Generic filters
Exact matches only
Filter by Custom Post Type

Derby election cycle consultation


Currently, residents in Derby vote in ‘thirds’ at local elections.

This means local elections are held three times across a four year cycle, with 17 out of 51 council seats contested at each election.

Now, however, Derby City Council is asking residents and businesses for their views on changing this system so that the whole council is contested simultaneously, once every four years.

A spokesperson explained: “We are considering adopting a ‘whole council elections’ model, whereby one local election would be held every four years where all 51 seats are contested.

“There would be no other local elections during the intervening period, unless a by-election was required for a councillor resignation, retirement or other reason.”

If approved, the new system would begin in 2022.

Derby City Council previously consulted on adopting this system in 2016. Despite public support at the time, the motion did not receive the necessary two-thirds backing of councillors.

Since then, however, the council has changed significantly – with entirely different political and administrative leadership.

As a result, a resolution was made by councillors in November 2019 to revisit the decision.

As next year is a ‘fallow year’ under the current model, local elections will not be held in 2021 and therefore now is a logical time for any change to be considered.

If councillors approve the switch, the 2020 local elections this May will take place as normal (using the present election by thirds system) and then the council would have two years to prepare for its first whole council election in 2022.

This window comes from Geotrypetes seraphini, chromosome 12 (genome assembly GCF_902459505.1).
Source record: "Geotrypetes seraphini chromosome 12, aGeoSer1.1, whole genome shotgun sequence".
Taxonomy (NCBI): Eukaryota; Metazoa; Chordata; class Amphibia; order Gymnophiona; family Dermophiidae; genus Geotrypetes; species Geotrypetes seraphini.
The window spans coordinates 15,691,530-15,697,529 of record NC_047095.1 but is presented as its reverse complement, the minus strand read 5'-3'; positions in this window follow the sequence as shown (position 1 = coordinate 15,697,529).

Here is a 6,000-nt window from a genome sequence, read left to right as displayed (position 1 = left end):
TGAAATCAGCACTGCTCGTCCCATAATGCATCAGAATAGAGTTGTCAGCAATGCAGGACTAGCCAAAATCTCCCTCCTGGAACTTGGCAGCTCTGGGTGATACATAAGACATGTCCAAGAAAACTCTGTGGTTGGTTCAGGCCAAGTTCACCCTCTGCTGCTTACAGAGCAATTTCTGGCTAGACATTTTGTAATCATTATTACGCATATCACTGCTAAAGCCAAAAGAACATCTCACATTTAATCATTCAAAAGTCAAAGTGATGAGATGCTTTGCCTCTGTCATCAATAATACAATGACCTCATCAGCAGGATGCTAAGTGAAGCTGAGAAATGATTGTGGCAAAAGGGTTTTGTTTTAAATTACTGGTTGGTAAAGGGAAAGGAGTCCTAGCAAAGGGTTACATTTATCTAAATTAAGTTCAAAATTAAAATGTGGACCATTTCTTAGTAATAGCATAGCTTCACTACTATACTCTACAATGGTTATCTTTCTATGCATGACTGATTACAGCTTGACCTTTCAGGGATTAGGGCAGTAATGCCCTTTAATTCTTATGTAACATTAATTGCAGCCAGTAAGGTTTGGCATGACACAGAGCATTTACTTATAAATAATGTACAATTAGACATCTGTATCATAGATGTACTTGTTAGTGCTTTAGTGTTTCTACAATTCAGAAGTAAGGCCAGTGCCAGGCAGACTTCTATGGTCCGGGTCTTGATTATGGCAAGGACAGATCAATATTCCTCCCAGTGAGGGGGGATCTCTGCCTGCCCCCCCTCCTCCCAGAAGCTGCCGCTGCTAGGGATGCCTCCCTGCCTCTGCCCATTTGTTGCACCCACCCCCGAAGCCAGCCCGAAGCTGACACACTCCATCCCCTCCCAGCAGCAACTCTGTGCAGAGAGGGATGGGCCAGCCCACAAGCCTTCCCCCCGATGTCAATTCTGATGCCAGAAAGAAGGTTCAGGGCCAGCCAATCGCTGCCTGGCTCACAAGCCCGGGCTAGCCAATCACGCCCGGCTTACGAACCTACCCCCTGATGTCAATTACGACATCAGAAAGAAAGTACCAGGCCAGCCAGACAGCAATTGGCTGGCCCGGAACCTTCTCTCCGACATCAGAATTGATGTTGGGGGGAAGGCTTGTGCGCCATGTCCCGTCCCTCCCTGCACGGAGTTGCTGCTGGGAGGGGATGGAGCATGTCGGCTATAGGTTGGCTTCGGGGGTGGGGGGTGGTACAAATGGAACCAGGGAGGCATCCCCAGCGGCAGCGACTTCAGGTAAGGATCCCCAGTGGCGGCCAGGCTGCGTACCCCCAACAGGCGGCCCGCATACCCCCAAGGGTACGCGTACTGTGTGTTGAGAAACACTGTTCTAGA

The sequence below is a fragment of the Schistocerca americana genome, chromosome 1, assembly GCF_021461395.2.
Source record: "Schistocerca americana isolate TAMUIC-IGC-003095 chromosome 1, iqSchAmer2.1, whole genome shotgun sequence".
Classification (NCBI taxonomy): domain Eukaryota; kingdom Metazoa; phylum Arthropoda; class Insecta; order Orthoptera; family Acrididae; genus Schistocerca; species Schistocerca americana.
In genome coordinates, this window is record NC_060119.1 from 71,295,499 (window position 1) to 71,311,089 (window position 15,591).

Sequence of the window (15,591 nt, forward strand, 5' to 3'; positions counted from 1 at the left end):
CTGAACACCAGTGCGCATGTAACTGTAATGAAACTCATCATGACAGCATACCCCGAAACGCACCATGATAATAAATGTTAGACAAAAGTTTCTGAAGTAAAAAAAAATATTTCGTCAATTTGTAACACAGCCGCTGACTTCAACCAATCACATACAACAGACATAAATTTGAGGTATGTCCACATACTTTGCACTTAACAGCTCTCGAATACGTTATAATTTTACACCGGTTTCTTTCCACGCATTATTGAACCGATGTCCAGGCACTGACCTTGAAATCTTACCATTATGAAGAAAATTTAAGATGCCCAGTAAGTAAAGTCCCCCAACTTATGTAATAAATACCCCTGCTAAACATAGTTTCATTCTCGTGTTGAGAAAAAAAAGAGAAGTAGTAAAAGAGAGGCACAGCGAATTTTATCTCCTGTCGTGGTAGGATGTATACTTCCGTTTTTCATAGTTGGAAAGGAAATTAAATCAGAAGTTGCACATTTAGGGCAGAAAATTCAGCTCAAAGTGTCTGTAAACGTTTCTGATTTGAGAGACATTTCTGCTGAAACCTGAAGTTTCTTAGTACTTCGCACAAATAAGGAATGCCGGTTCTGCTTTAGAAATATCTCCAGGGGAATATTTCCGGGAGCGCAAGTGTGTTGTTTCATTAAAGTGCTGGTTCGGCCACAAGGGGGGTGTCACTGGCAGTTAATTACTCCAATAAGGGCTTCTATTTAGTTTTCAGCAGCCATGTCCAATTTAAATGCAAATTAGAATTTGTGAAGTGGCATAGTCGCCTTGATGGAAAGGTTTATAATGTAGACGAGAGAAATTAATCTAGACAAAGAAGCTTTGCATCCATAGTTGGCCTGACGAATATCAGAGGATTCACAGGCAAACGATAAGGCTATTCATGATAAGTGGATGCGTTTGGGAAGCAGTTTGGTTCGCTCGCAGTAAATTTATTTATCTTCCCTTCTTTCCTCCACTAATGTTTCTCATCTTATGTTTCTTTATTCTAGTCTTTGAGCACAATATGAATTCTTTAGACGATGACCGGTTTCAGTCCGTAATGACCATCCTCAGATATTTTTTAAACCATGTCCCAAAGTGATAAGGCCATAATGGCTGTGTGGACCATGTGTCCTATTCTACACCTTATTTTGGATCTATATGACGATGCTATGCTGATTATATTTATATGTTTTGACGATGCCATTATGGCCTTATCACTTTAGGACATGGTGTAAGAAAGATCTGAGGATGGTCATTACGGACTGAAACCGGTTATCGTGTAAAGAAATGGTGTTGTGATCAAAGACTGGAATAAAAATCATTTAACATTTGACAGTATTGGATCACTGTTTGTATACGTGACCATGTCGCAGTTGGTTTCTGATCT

There are 55 unitary authorities like Derby across England and the city is one of 17 which currently uses the elections by thirds model.

The remaining 38 councils use the whole council elections model.

So, what do you think about the proposed change? 

Derby City Council would like to hear your views and a consultation will be open for residents and businesses until Monday 23rd March 2020.

Responses will be used to help councillors decide whether to continue using the current model or to introduce the new model.


Your questions answered…


What will happen next?

There will be a special council meeting to consider the proposal. At this meeting, if a two-thirds majority of councillors support a change to the election cycle then the motion will be passed and Derby will move to a system of whole council elections every four years.


What if they decide to change the system?

If the council opts to change to whole council elections, these would take place first of all in 2022 and then every four years after that.


What if they decide to keep the existing system?

If the current system is retained, there would be the usual ‘fallow’ year without elections in 2021 followed by elections in 2022, 2023 and 2024 (and so on, under that system).


How do I have my say?

You can take part in the consultation by Elections cycle consultation page on the Derby City Council website.


Leave a reply